The nose job – or rhinoplasty in medical terms – has a reputation as a cosmetic treatment used by those who are unhappy with the natural appearance of their nose, and while that’s a perfectly valid basis for the procedure, there are some who have medical reasons behind their choice. The nose isn’t there only for appearances, it has a job to do, and when it’s not fully functional, rhinoplasty may be the surgical procedure necessary to regain proper function. Because I’m dual-certified in both otolaryngology-head and neck surgery, and facial plastic and reconstructive surgery, I’m uniquely qualified to address both the cosmetic and functional concerns patients may want to resolve with a rhinoplasty. Let’s discuss some of the medical reasons for having a nose job.
Chronic breathing issues affecting the sinuses may result from anatomical problems or defects. One common cause is a deviated nasal septum. The procedure to correct these defects is known as a functional rhinoplasty. It may or may not be combined with cosmetic enhancement, however, the target of a functional procedure is typically the nasal valves, the valves inside the nose, made of cartilage. Yours could be congenitally narrow, or they may start to collapse as you get older. Even if cosmetic steps aren’t taken during surgery, some change to your nose profile will likely occur.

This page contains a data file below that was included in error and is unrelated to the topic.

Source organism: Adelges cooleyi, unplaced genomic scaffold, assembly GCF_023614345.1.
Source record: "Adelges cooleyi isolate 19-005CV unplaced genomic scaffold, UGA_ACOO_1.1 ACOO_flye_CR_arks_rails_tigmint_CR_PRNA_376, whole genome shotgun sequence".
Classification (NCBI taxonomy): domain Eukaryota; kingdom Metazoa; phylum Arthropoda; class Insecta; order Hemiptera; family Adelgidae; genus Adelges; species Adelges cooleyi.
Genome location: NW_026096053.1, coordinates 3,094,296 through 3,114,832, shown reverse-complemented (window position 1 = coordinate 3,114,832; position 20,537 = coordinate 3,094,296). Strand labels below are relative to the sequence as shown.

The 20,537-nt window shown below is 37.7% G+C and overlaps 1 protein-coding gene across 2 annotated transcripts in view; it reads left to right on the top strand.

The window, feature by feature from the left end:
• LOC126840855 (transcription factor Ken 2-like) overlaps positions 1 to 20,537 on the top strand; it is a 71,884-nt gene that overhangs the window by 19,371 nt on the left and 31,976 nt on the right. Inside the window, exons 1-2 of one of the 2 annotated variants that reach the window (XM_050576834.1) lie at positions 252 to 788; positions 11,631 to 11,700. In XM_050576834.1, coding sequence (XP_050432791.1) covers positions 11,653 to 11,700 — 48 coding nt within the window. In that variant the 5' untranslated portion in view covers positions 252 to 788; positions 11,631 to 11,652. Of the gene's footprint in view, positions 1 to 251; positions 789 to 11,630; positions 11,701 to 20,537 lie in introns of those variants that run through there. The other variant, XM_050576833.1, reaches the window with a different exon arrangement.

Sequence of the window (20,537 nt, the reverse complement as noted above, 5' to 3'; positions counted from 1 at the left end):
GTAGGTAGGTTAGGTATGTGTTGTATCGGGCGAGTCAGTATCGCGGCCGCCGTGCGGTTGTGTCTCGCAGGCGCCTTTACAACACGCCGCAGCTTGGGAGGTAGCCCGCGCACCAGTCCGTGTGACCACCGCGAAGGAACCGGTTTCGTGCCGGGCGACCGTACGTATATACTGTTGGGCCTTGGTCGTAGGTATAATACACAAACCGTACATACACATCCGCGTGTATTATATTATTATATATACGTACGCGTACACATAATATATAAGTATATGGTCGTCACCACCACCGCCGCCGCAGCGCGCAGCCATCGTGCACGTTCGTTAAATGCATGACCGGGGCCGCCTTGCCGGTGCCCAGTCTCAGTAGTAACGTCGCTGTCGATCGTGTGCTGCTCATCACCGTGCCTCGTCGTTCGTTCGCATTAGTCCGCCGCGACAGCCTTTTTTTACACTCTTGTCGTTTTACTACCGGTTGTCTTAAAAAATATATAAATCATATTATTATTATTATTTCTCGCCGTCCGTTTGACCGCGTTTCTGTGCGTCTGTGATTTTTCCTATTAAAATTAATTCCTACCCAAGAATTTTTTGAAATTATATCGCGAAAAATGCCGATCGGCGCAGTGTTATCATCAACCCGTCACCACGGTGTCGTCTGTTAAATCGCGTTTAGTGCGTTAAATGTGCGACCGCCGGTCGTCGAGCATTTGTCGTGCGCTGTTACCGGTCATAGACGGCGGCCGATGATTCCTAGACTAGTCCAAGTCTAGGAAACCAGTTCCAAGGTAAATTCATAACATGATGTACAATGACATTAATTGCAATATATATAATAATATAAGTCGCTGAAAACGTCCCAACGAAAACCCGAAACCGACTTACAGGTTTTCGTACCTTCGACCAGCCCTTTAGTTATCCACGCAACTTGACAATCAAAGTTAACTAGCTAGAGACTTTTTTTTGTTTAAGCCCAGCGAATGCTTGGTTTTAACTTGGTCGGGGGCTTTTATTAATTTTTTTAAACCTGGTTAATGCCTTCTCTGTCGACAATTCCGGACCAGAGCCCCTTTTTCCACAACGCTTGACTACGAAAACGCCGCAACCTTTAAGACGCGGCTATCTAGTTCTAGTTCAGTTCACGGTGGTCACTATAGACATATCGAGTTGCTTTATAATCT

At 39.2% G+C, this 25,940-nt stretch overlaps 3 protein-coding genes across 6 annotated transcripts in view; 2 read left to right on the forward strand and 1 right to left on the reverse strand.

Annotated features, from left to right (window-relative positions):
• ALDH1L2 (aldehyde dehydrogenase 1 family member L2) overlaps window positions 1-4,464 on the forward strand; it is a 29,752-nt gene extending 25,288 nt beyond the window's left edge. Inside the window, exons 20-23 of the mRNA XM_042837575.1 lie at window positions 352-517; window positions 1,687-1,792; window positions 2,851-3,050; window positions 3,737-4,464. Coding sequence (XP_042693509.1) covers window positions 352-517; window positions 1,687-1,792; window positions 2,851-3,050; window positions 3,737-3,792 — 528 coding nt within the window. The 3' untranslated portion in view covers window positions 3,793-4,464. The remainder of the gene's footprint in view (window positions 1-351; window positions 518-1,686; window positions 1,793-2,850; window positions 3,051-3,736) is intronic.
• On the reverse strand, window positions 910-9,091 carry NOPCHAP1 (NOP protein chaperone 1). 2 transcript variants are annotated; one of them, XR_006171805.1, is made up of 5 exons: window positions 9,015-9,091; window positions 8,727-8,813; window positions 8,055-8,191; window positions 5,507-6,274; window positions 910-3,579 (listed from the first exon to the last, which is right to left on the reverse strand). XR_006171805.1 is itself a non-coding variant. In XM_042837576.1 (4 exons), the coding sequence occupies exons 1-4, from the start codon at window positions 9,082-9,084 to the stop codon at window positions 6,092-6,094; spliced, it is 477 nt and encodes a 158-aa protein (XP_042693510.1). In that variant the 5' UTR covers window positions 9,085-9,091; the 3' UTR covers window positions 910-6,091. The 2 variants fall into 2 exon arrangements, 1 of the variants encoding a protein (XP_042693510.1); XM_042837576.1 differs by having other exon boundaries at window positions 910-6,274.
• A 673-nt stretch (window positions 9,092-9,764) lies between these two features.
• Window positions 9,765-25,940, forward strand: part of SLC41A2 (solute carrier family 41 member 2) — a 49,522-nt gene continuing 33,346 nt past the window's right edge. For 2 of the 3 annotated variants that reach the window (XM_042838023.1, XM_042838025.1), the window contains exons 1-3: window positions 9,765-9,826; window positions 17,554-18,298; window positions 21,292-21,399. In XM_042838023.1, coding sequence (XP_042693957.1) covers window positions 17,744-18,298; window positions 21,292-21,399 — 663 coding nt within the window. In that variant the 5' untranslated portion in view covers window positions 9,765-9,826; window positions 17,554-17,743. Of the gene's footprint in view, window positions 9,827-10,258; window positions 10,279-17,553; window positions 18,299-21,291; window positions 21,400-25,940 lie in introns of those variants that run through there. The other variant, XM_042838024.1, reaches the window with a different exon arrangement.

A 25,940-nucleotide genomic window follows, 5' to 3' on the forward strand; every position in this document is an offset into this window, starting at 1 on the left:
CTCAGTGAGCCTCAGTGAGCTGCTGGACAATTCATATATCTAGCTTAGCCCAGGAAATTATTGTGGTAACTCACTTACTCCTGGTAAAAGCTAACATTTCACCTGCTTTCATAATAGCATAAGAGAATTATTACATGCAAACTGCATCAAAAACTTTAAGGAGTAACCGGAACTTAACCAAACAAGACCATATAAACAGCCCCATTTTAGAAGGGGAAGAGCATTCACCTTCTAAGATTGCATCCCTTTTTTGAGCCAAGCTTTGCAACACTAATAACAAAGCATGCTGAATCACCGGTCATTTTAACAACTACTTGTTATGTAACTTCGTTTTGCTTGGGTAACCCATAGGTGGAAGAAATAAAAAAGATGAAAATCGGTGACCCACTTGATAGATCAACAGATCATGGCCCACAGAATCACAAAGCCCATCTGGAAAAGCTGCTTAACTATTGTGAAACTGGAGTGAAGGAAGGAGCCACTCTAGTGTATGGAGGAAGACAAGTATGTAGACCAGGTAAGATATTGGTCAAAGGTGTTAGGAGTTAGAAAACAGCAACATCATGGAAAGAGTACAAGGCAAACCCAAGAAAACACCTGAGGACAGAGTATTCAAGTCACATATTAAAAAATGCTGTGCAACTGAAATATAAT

Cleft lip or palate
Cleft lips and cleft palates are common birth defects that often affect the construction of the nose and sinuses. In some cases, rhinoplasty can repair some of the structural issues that result from these conditions. When tissue of the nose is involved, correcting it is part of the overall treatment, rather than an added surgical process, given the way that tissue in this part of the face interacts. Called primary rhinoplasty, surgery performed due to cleft lip or palate conditions focus both on function and cosmetics, to create a working, attractive nose.
Traumatic injury can damage both the appearance and function of your nose. Broken noses are one of the most common facial fractures, whether from sports participation or due to an event such as a car accident. This type of damage can create chronic breathing issues, and may also lead to persistent sinus infections, which can sap your energy and cause headaches. Damage can even affect your sense of smell. Since sinus issues generally increase with age, uncorrected damage may needlessly aggravate your sinus conditions. Nose job surgery can restore function and reduce any deformity you may have.
Some brain tumor surgery requires access through the nose to remove a malignant or benign tumor when it grows to be a size that interferes with surrounding organs and tissue. Endoscopic surgery for tumors often goes through the nose. When tumor surgery causes damage, rhinoplasty addresses both nose function and appearance.
Rhinoplasty is frequently needed after severe facial burns, as part of the overall reconstruction of the face. Some snoring and sleep apnea conditions may also see improvement after rhinoplasty.
It’s easy to see a nose job as something beyond simply a cosmetic treatment. If you have chronic breathing issues, it may be worth investigating whether surgery is an option. Call my office today for a consultation.